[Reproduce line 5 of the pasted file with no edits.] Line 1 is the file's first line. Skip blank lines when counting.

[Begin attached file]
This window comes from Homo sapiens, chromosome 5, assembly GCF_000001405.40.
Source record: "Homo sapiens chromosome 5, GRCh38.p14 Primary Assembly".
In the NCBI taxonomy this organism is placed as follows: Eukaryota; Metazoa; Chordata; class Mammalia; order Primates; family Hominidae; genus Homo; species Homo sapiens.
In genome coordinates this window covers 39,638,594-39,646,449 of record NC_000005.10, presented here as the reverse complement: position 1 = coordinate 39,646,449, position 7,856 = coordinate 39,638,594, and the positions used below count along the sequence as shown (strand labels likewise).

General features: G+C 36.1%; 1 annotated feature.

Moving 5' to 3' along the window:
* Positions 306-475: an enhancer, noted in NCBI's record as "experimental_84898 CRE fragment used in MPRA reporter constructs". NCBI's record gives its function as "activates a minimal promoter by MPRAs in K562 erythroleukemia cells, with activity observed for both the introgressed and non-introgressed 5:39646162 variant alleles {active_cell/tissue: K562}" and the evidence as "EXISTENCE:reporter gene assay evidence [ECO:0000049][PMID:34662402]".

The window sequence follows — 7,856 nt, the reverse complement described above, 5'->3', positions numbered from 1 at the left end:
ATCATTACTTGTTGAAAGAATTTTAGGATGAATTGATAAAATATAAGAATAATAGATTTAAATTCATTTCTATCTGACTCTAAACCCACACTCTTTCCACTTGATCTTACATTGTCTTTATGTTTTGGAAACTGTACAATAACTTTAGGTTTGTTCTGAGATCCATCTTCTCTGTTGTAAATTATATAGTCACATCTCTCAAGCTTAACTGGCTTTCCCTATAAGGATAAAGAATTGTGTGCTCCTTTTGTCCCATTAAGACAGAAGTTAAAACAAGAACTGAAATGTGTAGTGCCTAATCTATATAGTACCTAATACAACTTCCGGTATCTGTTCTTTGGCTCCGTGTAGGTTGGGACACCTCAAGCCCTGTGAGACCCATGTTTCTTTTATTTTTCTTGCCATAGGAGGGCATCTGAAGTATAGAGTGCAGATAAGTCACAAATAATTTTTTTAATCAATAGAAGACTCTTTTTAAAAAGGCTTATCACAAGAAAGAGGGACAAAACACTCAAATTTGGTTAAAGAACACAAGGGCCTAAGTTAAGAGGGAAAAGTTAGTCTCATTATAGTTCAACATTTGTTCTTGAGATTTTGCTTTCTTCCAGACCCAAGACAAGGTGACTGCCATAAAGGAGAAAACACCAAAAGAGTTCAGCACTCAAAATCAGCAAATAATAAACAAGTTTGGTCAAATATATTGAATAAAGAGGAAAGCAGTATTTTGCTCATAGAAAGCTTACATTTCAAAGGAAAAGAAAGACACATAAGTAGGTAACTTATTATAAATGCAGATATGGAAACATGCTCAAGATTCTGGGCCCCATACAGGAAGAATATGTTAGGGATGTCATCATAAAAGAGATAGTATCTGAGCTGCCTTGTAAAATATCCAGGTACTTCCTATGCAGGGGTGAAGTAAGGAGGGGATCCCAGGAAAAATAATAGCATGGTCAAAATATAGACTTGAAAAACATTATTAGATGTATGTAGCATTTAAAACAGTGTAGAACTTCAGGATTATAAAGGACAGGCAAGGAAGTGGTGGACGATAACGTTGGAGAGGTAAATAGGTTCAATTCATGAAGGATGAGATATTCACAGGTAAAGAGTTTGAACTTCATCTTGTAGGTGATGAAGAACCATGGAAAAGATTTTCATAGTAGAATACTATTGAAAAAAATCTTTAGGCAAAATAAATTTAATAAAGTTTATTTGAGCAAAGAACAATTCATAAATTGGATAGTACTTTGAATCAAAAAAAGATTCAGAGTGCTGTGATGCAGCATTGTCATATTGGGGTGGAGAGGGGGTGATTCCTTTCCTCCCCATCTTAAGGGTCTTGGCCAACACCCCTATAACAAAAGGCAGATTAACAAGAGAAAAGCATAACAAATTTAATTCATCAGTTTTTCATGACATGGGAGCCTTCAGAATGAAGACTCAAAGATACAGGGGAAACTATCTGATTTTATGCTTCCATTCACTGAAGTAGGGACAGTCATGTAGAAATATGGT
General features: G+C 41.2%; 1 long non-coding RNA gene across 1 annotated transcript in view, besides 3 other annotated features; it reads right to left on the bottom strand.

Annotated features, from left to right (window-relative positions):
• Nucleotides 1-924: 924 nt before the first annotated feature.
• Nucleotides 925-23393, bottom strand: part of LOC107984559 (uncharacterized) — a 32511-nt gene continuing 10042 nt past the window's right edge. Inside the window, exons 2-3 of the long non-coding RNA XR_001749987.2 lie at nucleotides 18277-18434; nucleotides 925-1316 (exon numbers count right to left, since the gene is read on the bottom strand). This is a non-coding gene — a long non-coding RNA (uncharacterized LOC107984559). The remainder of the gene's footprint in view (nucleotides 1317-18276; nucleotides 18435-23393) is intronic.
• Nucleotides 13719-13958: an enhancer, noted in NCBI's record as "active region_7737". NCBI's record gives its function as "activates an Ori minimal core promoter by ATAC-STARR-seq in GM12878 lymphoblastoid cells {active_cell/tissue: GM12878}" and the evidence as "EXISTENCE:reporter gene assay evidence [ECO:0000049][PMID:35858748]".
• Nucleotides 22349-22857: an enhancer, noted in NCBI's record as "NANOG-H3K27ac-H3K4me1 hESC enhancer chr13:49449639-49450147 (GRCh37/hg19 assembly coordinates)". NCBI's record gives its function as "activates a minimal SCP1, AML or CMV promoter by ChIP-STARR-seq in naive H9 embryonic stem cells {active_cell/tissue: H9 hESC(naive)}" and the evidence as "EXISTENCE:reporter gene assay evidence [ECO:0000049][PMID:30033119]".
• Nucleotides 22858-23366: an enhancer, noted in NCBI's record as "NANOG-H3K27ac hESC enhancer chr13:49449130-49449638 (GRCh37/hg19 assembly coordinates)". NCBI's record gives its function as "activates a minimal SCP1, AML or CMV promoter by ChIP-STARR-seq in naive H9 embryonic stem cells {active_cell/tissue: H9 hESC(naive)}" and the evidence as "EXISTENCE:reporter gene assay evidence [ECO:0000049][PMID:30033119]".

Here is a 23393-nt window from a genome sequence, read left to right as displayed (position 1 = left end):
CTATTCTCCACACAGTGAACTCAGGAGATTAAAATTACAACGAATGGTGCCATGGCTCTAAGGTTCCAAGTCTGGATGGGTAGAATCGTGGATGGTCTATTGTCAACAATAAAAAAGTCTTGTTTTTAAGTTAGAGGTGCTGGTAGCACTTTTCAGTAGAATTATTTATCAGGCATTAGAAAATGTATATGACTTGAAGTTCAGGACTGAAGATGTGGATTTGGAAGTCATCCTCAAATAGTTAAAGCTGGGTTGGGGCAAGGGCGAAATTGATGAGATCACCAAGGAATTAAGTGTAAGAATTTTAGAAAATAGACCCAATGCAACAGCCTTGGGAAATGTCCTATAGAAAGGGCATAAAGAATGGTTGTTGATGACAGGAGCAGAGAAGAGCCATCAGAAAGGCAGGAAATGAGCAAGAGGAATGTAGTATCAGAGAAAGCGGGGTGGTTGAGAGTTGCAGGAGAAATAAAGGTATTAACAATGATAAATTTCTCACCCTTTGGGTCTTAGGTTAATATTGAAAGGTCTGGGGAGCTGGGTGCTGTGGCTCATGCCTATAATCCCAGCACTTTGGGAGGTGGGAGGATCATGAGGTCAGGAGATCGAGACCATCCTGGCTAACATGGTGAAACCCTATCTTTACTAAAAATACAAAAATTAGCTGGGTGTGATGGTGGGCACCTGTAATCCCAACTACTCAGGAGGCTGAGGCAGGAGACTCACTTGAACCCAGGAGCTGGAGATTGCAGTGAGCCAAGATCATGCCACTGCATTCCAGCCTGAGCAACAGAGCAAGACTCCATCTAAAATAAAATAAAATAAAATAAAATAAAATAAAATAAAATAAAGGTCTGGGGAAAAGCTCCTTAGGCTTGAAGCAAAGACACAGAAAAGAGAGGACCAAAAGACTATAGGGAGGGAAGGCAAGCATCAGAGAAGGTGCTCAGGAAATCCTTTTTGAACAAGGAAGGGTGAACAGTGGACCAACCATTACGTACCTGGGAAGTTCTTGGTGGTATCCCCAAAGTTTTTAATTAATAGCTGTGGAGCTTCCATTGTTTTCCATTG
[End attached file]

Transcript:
General features: G+C 36.1%; 1 annotated feature.